“A gives away his money not as money, but as capital. No transformation occurs in the capital. It merely changes hands. Its real transformation into capital does not take place until it is in the hands of B. But for A it becomes capital as soon as he gives it to B. The actual reflux of capital from the processes of production and circulation takes place only for B. But for A the reflux assumes the same form as the alienation. The capital returns from B to A. Giving away, i.e., loaning money for a certain time and receiving it back with interest (surplus-value) is the complete form of the movement peculiar to interest-bearing capital as such.” (p 348)

For productive-capital, the period of the return of capital, to its starting point, the turnover time, is determined by material constraints – the production time required for the specific type of commodity, the minimum quantity of production required for a working period, the circulation time required to sell the commodities, and convert money-capital once more into productive-capital.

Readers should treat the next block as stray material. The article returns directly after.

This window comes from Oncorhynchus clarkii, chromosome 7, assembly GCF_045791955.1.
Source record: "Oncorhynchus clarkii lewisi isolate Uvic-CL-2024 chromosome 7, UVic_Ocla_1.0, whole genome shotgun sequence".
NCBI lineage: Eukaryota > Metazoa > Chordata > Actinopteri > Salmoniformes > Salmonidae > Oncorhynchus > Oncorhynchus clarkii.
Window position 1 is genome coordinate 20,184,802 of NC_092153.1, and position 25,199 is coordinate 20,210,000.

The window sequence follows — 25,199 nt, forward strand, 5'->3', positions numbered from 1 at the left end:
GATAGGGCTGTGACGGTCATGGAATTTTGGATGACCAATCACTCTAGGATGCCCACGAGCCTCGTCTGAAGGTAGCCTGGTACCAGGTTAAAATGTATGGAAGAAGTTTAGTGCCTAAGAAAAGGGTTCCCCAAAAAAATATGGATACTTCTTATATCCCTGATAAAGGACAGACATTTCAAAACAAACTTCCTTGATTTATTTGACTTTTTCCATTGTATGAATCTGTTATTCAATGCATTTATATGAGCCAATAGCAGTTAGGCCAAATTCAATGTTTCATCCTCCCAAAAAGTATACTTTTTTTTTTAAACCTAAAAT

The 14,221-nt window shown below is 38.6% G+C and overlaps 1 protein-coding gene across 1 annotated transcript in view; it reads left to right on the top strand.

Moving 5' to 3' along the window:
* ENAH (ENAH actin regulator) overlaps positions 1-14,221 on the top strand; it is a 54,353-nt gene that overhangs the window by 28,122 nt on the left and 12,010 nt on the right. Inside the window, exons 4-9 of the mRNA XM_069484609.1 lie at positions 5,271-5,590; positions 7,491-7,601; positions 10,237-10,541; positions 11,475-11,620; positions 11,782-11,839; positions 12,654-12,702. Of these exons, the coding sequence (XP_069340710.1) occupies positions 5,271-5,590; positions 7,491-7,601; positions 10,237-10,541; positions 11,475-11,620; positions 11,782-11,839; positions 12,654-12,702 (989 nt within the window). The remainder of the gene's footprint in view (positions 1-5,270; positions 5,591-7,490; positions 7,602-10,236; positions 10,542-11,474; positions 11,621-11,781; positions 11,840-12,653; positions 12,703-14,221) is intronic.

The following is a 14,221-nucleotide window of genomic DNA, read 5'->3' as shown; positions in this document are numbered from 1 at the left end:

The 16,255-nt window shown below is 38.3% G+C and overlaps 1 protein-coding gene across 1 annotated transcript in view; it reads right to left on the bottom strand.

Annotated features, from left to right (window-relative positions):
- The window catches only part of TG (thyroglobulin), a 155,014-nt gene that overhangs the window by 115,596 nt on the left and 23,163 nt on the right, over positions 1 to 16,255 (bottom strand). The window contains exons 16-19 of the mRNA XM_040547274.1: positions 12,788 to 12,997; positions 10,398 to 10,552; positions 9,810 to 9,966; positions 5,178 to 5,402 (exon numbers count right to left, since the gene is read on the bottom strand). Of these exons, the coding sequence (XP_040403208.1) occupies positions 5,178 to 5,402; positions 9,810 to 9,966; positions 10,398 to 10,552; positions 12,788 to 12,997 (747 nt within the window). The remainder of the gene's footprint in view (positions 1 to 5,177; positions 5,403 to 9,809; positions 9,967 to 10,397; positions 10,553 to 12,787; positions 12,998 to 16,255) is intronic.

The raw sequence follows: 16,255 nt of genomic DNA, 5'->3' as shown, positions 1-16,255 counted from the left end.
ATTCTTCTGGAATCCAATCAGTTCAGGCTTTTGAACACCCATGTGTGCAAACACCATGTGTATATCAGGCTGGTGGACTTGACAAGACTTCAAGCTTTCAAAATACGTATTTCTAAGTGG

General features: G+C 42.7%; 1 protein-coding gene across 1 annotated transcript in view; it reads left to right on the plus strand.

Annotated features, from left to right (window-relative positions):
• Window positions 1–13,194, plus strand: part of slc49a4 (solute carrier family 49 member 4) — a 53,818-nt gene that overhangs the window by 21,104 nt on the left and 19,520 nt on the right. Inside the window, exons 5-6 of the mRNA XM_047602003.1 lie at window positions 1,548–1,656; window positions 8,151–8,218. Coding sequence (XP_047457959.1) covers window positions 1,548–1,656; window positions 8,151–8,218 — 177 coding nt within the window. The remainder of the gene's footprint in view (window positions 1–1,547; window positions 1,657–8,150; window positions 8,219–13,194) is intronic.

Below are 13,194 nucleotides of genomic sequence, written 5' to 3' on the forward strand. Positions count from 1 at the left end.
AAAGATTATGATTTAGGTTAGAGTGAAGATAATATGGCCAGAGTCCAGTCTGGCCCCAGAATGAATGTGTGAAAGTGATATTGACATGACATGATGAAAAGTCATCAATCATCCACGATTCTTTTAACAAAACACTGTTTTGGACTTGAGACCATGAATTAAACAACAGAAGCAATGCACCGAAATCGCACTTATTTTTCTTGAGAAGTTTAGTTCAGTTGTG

But, for interest bearing capital, this is not the case. Its time of return depends solely upon the legal agreements entered into between lender and borrower. The expansion of the capital is solely a function of this agreed time-scale. This expansion appears to be completely separated from the actual process of the expansion of the capital, in production, without which the payment of this interest would be impossible.

“Loaning money as capital — its alienation on the condition of it being returned after a certain time-presupposes, therefore, that it will be actually employed as capital, and that it actually flows back to its starting-point. The real cycle made by money as capital is, therefore, the premise for the legal transaction by which the borrower must return the money to the lender. If the borrower does not use the money as capital, that is his own business. The lender loans it as capital, and as such it is supposed to perform the functions of capital, which include the circuit of money-capital until it returns to its starting-point in the form of money.” (p 349)